These people say they are mine. They honor me with their lips, but their hearts are far from me. And their worship is nothing but man-made rules learned by rote. [Isaiah 29:13 (NLT)]
A friend was on her way out the door when the CO (carbon monoxide) detector started beeping. Thinking the batteries needed replacing, she pulled it off the wall, removed the batteries, and departed for the day. Upon her return, she tried new batteries in the monitor but it started to sound again. She was faced with two options: either the detector was bad (they should be replaced every five to seven years) and she could ignore the alarm or her house was filled with an odorless, tasteless, colorless, and potentially fatal gas! Fortunately, my friend called the fire department. They detected a high level of carbon monoxide and discovered the cause: a chipmunk that got stuck and died in the gas water heater’s flue. With its carcass blocking the pipe, the heater couldn’t vent properly and deadly CO was backing up into the house. Had my friend gone to bed that night instead of calling the fire department, she probably would not have seen another day.
Spiritual malaise (what the early church called acedia) is nearly as undetectable and potentially fatal as CO; like that toxic gas, it can sneak up on us without our realizing it. While most of us probably won’t experience CO poisoning, I think we all, at some time or another, will experience a kind of spiritual malaise or lethargy. Rather than a blocked flue or a faulty exhaust system, its cause can be anything from being too busy to not being busy enough. It can occur when we feel defeated by our difficulties or too self-confident in our triumphs—when we’re disheartened by disappointments or become complacent in our blessings. Instead of nausea or drowsiness, spiritual malaise brings a subtle loss of purpose, an erosion of values, a wavering faith, a loss of hope, or a feeling of helplessness. Instead of replacing the oxygen in our red blood cells with carbon monoxide, it replaces the passion and joy in our worship with boredom, our desire for God’s word with disinterest, our fervor in prayer with listlessness, and our God-dependence with self-reliance. We grow drowsy in study, lethargic in worship, and sleepwalk through our prayers. Bible study, worship and prayer are seen as obligatory rather than the pleasure, privilege and honor they are. I think the enemy probably loves a passionless Christian almost as much as a passionate sinner!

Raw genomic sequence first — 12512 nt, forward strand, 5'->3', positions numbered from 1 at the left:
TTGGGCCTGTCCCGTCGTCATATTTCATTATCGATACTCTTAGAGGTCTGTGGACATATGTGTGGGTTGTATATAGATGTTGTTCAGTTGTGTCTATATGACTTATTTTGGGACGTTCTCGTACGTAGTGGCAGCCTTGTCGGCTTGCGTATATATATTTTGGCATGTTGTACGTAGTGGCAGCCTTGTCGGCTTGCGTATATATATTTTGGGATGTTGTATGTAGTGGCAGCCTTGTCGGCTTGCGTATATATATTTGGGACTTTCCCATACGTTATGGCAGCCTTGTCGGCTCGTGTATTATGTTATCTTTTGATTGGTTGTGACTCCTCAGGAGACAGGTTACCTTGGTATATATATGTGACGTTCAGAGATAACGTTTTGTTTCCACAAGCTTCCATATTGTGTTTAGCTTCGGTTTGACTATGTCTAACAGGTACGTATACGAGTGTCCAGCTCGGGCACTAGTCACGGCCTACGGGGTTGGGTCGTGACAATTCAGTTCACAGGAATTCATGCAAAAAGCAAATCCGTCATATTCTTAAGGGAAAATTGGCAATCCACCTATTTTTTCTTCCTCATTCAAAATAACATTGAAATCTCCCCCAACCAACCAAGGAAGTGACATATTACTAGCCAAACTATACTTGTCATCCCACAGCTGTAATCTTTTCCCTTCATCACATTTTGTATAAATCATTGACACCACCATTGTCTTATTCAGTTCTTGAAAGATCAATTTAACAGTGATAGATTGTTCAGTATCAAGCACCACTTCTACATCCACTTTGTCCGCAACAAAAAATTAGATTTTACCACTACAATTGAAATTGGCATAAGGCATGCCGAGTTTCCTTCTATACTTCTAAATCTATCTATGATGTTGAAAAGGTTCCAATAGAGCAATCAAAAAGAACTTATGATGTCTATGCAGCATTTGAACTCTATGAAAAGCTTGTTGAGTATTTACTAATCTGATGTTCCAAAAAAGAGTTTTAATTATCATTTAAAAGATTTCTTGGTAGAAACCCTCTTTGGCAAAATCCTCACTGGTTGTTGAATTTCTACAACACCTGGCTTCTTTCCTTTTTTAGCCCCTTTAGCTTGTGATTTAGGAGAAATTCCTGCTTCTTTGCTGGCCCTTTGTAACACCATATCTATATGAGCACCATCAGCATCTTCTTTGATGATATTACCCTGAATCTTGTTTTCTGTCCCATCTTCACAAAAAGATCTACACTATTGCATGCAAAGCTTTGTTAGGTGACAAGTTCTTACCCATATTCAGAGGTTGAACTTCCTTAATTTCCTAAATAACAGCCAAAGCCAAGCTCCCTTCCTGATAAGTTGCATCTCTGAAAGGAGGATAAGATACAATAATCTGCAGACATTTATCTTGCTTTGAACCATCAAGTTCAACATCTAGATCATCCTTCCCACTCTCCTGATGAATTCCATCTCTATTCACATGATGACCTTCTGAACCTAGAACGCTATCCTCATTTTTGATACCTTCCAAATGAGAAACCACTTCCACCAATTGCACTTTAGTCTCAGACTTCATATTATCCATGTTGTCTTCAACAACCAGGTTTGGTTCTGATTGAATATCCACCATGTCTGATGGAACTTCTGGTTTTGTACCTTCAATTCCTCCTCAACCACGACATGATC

When those passionless times come, and they will, we won’t have an alarm that beeps. We have to do our own self-monitoring and recognize the symptoms. Instead of opening windows or leaving the house, we need to turn to God, run wholeheartedly into His arms, and give ourselves fully to praise and worship. Rather than call the fire department, we must fellowship with other believers so that their enthusiasm can rub off on us. We must dig into God’s word and fill our minds with His truth, leaving no room for Satan’s lies. Most of all, we should pray for wisdom, strength, a rekindling of our faith, and the opportunity to use our gifts for His purpose.
Father in Heaven, remove our fatigue; renew, redeem, and restore us to your salvation. Fill us with the power of the Holy Spirit, transform our weariness into strength, and lift us on your mighty wings.